I would note, of course, that we are not-for-profit organisations; we do not operate for the purpose of having a business or trading at a profit. In the end, corporations law is fundamentally designed to regulate businesses that turn a profit or, even if they are not-for-profits, are otherwise engaged in a trading business. We do not participate in any sort of market. Corporations law protects investors, particularly the interests of minority investors in many case, as you would be aware, Senator. In some cases it acts to protect creditors and, indirectly, customers of businesses. Unions do not have shareholders and we do not have customers; we have members. Accountability and transparency need to be delivered back to members. That is best done by specialist legislation and it is best done—as it always has been in Australia—by having a regulatory regime which is focused on the specific nature of what an industrial organisation is.

Senator ABETZ: Do you accept that some of your members have holdings of tens of millions of dollars worth of assets?

Mr Lyons : Some unions are quite large and are very old and certainly do have assets. Those assets are held in property and other investments.

Senator ABETZ: So why would you say that an officeholder in a company that might hold less assets than some of your member organisations who do not act in good faith should have a higher penalty regime applied against them than officeholders in registered organisations that have a bigger property and cash base to them?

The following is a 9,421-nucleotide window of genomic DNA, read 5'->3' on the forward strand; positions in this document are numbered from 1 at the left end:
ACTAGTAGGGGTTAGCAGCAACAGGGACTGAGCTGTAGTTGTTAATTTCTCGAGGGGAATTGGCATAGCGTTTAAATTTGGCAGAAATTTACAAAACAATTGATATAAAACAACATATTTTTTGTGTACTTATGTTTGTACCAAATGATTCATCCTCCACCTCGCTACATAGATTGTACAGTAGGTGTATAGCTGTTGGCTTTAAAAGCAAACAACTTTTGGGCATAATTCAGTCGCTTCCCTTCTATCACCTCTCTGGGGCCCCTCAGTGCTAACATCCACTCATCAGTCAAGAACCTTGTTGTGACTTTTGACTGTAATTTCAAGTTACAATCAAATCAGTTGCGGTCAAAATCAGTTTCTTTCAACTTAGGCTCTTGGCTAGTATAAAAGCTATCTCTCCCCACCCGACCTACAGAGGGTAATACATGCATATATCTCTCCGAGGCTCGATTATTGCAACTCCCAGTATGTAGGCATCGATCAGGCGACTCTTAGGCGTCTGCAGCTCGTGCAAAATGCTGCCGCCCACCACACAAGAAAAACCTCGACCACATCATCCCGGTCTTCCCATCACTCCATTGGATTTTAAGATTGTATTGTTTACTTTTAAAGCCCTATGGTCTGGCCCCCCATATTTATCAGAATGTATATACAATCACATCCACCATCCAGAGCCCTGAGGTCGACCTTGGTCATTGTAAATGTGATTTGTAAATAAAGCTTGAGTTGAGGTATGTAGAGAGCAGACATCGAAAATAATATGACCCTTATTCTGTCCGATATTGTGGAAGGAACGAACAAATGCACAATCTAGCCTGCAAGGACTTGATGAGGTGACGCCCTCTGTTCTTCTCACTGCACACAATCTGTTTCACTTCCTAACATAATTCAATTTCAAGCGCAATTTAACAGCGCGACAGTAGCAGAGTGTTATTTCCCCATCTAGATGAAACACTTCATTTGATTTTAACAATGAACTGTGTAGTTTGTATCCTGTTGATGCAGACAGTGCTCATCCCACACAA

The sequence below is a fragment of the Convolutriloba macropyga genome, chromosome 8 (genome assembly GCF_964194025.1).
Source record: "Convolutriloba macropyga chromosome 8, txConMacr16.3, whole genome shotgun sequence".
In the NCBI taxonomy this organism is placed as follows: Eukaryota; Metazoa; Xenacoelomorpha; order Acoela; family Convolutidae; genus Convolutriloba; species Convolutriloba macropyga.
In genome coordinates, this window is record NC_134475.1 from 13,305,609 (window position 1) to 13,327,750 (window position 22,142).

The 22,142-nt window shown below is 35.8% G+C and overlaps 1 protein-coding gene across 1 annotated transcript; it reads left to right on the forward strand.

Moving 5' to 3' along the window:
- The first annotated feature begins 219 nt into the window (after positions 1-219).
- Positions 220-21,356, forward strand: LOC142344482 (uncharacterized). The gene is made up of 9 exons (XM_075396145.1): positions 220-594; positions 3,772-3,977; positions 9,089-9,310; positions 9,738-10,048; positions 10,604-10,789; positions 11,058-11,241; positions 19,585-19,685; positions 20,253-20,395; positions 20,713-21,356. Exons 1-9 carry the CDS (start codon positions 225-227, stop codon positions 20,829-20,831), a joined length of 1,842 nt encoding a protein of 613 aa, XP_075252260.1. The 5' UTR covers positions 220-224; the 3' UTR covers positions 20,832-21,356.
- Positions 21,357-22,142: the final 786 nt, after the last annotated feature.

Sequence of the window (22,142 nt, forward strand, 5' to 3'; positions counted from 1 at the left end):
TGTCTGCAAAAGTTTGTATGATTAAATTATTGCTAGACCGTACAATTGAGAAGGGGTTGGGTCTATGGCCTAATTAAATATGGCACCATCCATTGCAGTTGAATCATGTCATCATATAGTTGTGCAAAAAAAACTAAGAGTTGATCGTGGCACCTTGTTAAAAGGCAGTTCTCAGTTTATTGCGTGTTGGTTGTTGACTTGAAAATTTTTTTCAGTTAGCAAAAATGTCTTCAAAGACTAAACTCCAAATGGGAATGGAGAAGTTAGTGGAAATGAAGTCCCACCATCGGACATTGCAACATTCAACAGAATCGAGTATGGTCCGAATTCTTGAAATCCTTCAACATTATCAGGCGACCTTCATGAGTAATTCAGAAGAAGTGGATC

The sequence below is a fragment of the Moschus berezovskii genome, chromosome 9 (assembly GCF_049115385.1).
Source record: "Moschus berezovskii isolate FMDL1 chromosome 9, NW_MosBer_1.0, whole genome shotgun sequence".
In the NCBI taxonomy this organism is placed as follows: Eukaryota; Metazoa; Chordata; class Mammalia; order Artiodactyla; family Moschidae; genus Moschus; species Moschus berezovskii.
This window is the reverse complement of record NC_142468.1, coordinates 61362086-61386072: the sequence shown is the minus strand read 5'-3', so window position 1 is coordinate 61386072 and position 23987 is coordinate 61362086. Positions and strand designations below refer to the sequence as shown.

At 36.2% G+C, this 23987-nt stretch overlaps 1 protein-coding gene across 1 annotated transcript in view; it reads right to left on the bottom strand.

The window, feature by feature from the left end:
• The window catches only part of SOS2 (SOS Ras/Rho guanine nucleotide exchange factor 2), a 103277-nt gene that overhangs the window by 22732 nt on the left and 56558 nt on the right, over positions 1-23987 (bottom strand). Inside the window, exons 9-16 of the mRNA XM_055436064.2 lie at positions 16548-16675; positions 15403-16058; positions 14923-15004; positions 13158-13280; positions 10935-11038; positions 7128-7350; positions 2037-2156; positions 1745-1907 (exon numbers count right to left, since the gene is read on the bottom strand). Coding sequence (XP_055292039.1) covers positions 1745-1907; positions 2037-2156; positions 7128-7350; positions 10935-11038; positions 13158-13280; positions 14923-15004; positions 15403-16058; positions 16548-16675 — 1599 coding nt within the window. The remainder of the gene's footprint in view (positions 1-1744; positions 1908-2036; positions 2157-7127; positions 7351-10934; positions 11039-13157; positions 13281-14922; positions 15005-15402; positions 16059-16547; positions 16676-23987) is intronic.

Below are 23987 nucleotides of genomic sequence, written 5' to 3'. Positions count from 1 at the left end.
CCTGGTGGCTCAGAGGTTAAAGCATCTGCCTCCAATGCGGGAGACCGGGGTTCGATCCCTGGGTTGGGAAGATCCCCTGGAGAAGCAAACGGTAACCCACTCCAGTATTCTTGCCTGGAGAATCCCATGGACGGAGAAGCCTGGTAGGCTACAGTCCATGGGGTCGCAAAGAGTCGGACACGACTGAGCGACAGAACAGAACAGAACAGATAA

Mr Lyons : I would say that even the largest union—or employer association, for that matter—in terms of its turnover and assets, would pale into insignificance and into even a modestly sized business which is regulated by the Corporations Law which has to extend to the extent of being able to regulate what are giant multinational companies. While you are correct in suggesting that assets run into the millions of dollars, I do not think a suggestion that that scale implies some parallel with large businesses is an accurate one. The point is that, to have a specialist regulatory regime which recognises that the accountability required in this case is to members and not shareholders is a fundamentally different relationship.

Senator ABETZ: What is the fundamentally different relationship? I would have thought members want a service from their particular organisation and they would consider themselves to be, in effect, shareholders of a particular organisation whereas commercial shareholders would see themselves as members of a company and they are investing in that for a financial return whereas their investment in a registered organisation is for a service return. Tut they do it in the hope of getting something in return and getting value for money for their investment.

Mr Lyons : I think it is a matter on which you and I might part company. I simply do not accept that all relationships can be monetised. A shareholder investment and a membership of a trade union are two fundamentally different things. Workers form and join unions for the purpose of collectively advancing their interests and having a voice at work and getting a fair reward for their work. Unions are predicated on being democratic, accountable and member driven. They are not corporations under which one makes an investment with the hope of obtaining a financial return which can be calculated this year's increase in profitability or this year's dividend or this year's capital gains. It is not, in my respectful submission, the same thing. In fact, going back to the colonial era, trade union acts of state parliaments recognised that collectives of workers organising in their own interests was a different thing to a trading corporation just as we had a different act that applied to the local footy club incorporating which, of course, had much lower penalties than either registered organisation legislation or the Corporations Law.